Cambodia mourns as 'King-Father' Sihanouk cremated
Cambodians bade goodbye Monday with tears, chanting and fireworks to former King Norodom Sihanouk, their revered "King-Father" who led them through half a century of political tumult that took them into the abyss of genocidal Khmer Rouge rule and back out again.
Hundreds of thousands of Cambodians thronged the capital for the elaborate royal cremation of the maddeningly mercurial leader whose charm often overshadowed missteps that to most of his countrymen have faded away in a fog of nostalgia for a simpler time.
Sihanouk's elaborate funeral rites - mingling Hindu, Buddhist and animist traditions - were last seen 53 years ago with the death of his father, King Norodom Suramarit. And they may never be seen again in a rapidly modernizing country where the monarchy has lost much of its power and glamor.
After sunset, Sihanouk's son King Norodom Sihamoni and widow, Queen Mother Norodom Monineath, both weeping, ignited the funeral pyre inside a temple-like, 15-story-high crematorium. Howitzers fired salvos and fireworks lit up the sky when they exited about half-an-hour later.
After the cremation, Sihamoni handed out gifts to some 400 prisoners he had earlier pardoned as part of the mourning for his father, who he said was "in heaven, near the Lord Buddha, forever."
"May the much revered king support and protect the entire Kingdom of Cambodia and Cambodians forever," he said.
The cremation took place within a walled compound where 90 Buddhist monks - one for each year of Sihanouk's life as counted by Cambodians - chanted around the flower-decked, gilt coffin. Only the country's elite and foreign dignitaries were allowed inside the cremation ground, along with courtiers dressed in pantaloons and soldiers in 19th century-style uniforms with spiked helmets and swords.
Outside, Cambodians young and old gathered to honor and remember the late king.
"I would exchange my life for his if he could live because he was a great leader who brought peace, prosperity for the whole nation," said Pal Hor, an ailing, 64-year-old man who had come from the distant province of Battambang. He said he shaved his head out of reverence for the deceased monarch.
The $1.2 million crematorium, built just for this funeral, will be dismantled in keeping with Cambodian tradition.
Sihanouk's body had been lying in state since he died of a heart attack in Beijing on Oct. 15 at the age of 89.
The cremation was the climax of seven days of official mourning for Sihanouk, who was placed on the throne by the French as a teenager. Instead of proving the puppet the colonials had hoped for, Sihanouk went on to win independence, then rule the country both as monarch and head of state until ousted in a 1970 coup. Internationally, he was a leading member of the non-aligned movement and heightened his small country's profile in the world.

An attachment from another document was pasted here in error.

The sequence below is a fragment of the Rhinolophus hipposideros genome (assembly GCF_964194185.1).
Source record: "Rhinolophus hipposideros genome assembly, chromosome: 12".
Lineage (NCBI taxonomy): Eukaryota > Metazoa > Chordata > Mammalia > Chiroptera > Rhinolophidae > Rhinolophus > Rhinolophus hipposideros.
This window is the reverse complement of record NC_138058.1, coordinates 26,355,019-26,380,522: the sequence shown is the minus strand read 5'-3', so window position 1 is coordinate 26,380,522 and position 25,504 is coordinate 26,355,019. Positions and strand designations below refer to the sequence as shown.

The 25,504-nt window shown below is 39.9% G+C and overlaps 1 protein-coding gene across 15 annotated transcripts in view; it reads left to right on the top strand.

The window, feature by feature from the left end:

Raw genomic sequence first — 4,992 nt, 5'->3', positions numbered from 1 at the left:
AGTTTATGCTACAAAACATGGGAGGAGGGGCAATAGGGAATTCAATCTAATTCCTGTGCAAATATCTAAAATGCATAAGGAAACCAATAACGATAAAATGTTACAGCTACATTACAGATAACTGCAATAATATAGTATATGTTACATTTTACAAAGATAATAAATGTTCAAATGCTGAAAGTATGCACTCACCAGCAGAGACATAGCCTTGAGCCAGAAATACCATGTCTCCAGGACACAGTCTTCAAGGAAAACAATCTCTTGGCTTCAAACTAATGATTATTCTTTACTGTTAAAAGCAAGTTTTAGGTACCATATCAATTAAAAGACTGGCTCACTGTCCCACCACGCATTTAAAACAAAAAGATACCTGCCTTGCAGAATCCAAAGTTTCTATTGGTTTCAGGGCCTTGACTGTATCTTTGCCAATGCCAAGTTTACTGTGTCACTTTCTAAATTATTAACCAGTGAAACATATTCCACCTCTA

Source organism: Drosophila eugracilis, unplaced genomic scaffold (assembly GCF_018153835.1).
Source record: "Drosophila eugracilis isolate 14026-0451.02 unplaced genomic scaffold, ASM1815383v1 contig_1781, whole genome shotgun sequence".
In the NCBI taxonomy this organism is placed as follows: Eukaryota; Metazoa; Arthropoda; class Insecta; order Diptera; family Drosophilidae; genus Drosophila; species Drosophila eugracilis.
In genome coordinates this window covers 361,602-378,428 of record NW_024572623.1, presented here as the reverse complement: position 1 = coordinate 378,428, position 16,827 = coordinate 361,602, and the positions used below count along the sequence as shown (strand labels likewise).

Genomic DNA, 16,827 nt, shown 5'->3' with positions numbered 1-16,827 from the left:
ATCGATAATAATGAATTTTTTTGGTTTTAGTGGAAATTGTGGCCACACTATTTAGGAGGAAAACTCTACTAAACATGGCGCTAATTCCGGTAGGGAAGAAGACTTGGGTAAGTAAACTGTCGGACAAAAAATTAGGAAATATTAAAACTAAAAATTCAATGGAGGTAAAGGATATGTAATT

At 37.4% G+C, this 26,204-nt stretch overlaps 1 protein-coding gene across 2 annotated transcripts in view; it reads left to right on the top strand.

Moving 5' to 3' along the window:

A charismatic figure regarded as a "God-King" by many of his subjects, a prideful Sihanouk sided with the Khmer Rouge against the U.S.-backed government, but after the victory of the ultra-communists in 1975, he and his wife were held prisoners in the palace. Five of his children died during the reign of terror.
A consummate survivor, Sihanouk emerged as a leader of an insurgency fighting a Phnom Penh government installed by the Vietnamese and went on to broker a peace accord that enabled his return to the throne in 1993. He abdicated 11 years later in favor of Sihamoni, a 59-year-old former ballet dancer who had spent most of his life in European artistic circles and has proven a low-keyed constitutional monarch overshadowed by strongman Prime Minister Hun Sen.
Sihanouk's dark side, particularly his cooperation with the Khmer Rouge and his often brutal suppression of dissent, has been publicly ignored as loudspeakers broadcast eulogies and television stations show old clips of Sihanouk's triumphs and ebullient personality.
A larger-than-life character, Sihanouk directed films, composed music and led his own jazz band and palace soccer team. His appetite extended to fast cars, food and women, marrying at least five times, some say six, and fathering 14 children.
In the coming days, some of Sihanouk's ashes will be scattered near the confluence of the four rivers in Phnom Penh, while others will be put in an urn which, according to his wishes, will be placed on the grounds of the Royal Palace near those of his favorite daughter, Kunthea Buppha, who died at the age of 3.
The funeral was attended by French Prime Minister Jean-Marc Ayrault, Prince Akishino of Japan, leaders of neighboring countries and China's Jia Qinglin, a senior government adviser and former high-ranking Politburo member.
Representing the United States was Ambassador William E. Todd. The U.S. Embassy did not directly respond to explain such a relatively low-level representation given the long U.S. involvement in Cambodia.
Many Cambodians were upset when President Barack Obama was one of the only leaders attending a regional summit here in November not to pay his respects before Sihanouk's body. The president had a reportedly tense meeting with Hun Sen at the time, with Obama pressing him on Cambodia's worsening human rights record.
Associated Press reporter Sopheng Cheang in Phnom Penh contributed to his report.